‘Dracula’ has bite, ‘Messenger’ kills it and ‘Pride’ feels good

Among the new movies that were released Friday, Oct. 10 are a new take on the origin of the vampire who started it all, an account of investigative journalist Gary Webb who courageously combated government corruption and a historical dramedy about gay and lesbian activists who lend a hand to striking miners.


StuckJoel David Moore and Madeline Zima play two people who, get stuck in a dead-stopped traffic jam the morning after a hot one-night stand. As they begrudgingly get to know each other, we learn of their sexually raucous evening and are then led to their surprising destiny. (NR – 84 minutes)

By telling two parts of a story simultaneously – one in reverse and the other at a dead-stop – “#Stuck” extracts meaningful resonance in modern romance. Granted, one-night stands are not exactly romantic but realistic human connection certainly is and that is exactly what writer/director Stuart Acher cultivates in his humorously insightful debut feature. When we are initially introduced to Joel David Moore and Madeline Zima’s characters, they are about as annoying to us as they are to each other. But by both backing up and standing still, they become endearing and identifiable. (Thumbs Up!)

Breakthrough Interviews: Writer/Director Stuart Acher (‘#Stuck’)


AutomataAntonio Banderas plays an insurance agent of a robotics corporation who routinely investigates cases and complaints surrounding defective androids and makes a discovery that has profound consequences for the future of humanity. (R – 110 minutes)

“Automata” starts off slow and even a bit boring but its sci-fi circuits finally start to generate interest at about the halfway point. Director Gabe Ibáñez, who also co-wrote the screenplay, has designed a technologically advanced dystopian future that is immensely stirring but it is not until star Antonio Banderas – giving an award-worthy performance – finds himself alone on-screen with only a handful of robots that things become truly intriguing. Its most exceptional aspect is its surprising spirituality as viewers empathize with robots and think about life’s biggest questions from their perspective. (Thumbs Up!)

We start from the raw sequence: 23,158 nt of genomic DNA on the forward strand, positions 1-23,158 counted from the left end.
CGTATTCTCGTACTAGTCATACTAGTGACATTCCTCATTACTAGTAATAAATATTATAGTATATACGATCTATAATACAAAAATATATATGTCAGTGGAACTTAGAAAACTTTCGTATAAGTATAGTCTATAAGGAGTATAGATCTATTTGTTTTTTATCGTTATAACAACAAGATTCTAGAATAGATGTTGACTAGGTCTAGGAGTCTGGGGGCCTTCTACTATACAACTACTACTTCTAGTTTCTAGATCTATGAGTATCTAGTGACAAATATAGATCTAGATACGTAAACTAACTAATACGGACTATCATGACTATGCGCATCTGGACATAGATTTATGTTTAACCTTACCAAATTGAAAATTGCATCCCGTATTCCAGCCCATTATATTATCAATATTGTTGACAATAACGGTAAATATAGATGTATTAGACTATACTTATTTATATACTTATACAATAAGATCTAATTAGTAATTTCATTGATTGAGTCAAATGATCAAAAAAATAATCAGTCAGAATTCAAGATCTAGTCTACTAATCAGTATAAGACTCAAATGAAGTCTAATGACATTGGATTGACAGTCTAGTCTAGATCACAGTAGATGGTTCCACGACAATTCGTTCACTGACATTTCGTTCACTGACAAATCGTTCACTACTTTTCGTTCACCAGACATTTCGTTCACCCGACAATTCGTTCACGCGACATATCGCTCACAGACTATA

‘Christian Mingle’

Christian MingleLacey Chabert plays a young woman who, in a moment of inspired desperation, fills out a profile on ChristianMingle.com hoping to find Mr. Right. However, her attempts at impressing her dream guy end in disaster when he calls her out on her “faux faith.” In an honest realization, she sees her superficial life for what it really is and is driven to create a personal relationship with God. (PG – 99 minutes)

“Christian Mingle” is a cute romantic comedy that will play exceptionally well to Christian audiences while acutely crossing over into mainstream, as well. Writer/director Corbin Bernsen’s new movie may be a bit heavy-handed with its faith-based themes but, at its heart, the story motivates moviegoers to first acknowledge and then remain true to our values. Having said that, the flick features a frustrating ending that somewhat undermines its otherwise empowering messages. Nonetheless, the journey is enjoyable thanks to a charismatic performance from star Lacey Chabert and Bernsen’s clever concept that puts a meaningful spin on a usually frivolous formula. (Thumbs Up!)